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NASA: Your Zodiac Sign Is Wrong According to Science, but It Was Never Based on Science Anyway

The more you know.

People who care what their zodiac sign is got a little wigged out last week when (old) news made the rounds that NASA pointed out that astrology is based on nonsense—not for the normal reason that it doesn’t actually mean anything or tell the future (although that too), but because there are really 13 constellations in the zodiac, as opposed to the traditional 12, and the Sun aligns with them at different times than people previously believed. That means some people’s zodiac signs aren’t what they thought. Or it doesn’t, because zodiac signs are pretend anyway.

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Let’s back up and take a look at what the zodiac constellations are in the first place. Plotted out by the ancient Babylonians over 3,000 years ago, the zodiac constellations are organizations of stars—generally having nothing to do with each other besides humans deciding they make pictures—that fall along the path of a direct line from the Earth to the Sun as our planet makes its orbit. Over the course of the year, the Sun passes through each of these constellations, lending people born while it’s lined up with a particular constellation that zodiac sign. The Babylonians cheated, though, and skipped Ophiuchus, the 13th constellation, and assigned the rest of them equally to their 12-month character, despite the sun residing in each one for a different length of time.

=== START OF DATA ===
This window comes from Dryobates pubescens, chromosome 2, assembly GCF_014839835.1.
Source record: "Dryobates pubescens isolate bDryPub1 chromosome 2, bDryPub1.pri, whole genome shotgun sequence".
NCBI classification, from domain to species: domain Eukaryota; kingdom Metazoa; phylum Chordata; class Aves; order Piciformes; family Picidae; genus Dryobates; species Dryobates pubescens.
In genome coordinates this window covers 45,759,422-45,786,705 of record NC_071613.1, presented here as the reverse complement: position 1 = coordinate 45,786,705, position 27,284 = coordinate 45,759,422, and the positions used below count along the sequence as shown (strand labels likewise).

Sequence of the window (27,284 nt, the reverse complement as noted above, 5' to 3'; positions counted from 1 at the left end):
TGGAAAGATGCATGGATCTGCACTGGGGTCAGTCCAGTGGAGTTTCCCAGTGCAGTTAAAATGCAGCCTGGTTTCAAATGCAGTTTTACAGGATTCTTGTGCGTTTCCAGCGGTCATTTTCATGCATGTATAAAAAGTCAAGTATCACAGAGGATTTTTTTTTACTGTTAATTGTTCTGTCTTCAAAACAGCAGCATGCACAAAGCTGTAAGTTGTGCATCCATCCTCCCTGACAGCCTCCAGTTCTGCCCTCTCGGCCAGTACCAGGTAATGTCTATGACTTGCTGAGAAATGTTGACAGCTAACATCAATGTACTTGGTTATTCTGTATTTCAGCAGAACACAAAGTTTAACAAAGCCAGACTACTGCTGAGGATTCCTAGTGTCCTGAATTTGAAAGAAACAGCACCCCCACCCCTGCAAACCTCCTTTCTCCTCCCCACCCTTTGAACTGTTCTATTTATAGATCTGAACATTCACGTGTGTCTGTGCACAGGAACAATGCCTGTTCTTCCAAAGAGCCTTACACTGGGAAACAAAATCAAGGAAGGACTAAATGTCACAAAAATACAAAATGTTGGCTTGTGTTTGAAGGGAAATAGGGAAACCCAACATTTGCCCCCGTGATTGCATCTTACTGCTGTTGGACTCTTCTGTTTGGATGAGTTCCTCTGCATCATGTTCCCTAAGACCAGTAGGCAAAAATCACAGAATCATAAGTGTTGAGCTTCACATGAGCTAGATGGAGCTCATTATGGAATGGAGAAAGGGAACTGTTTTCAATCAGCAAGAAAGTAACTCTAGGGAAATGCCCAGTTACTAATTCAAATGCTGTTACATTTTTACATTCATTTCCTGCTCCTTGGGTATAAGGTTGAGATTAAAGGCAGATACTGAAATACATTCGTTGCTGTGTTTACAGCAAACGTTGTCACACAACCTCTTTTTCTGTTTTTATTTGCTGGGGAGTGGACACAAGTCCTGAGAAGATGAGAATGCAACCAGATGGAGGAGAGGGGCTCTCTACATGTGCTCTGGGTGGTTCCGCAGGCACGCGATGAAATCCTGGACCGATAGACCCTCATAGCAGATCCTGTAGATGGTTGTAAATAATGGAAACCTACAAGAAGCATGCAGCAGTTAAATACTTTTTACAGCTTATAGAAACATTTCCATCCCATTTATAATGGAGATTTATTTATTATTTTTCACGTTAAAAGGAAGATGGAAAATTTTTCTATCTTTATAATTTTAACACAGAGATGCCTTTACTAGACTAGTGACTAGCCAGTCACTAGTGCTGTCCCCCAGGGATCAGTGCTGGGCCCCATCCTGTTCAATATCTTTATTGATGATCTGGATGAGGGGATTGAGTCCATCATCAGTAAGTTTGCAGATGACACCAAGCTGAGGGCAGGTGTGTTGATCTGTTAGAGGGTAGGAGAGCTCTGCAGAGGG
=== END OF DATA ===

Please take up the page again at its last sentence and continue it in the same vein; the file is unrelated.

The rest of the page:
NASA has simply looked at the actual constellations and how long the Sun stays in each (because astronomy is a science and that’s how it works), and they “did the math,” in their words, to show which constellations actually line up with which calendar dates. The start and end dates of constellations have shifted as a result of changes in the Earth’s orbit since the time of the Babylonians, but the astrological star signs were never based on the exact dates anyway, with constellations lining up with the Earth and the Sun from as many as 45 days to as few as 7.

That does mean that the Sun might not have been in the constellation you thought it was when you were born, but since zodiac signs already weren’t based on science or what actual constellations the Sun was in, why start now? You can just go right on ahead with the astrological sign you already had. I’m sure you’ll have a bright—if intentionally vague—future in any case.

(via Inverse, featured image via Eric Teske on Flickr)

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Dan Van Winkle (he) is an editor and manager who has been working in digital media since 2013, first at now-defunct Geekosystem (RIP), and then at The Mary Sue starting in 2014, specializing in gaming, science, and technology. Outside of his professional experience, he has been active in video game modding and development as a hobby for many years. He lives in North Carolina with Lisa Brown (his wife) and Liz Lemon (their dog), both of whom are the best, and you will regret challenging him at Smash Bros.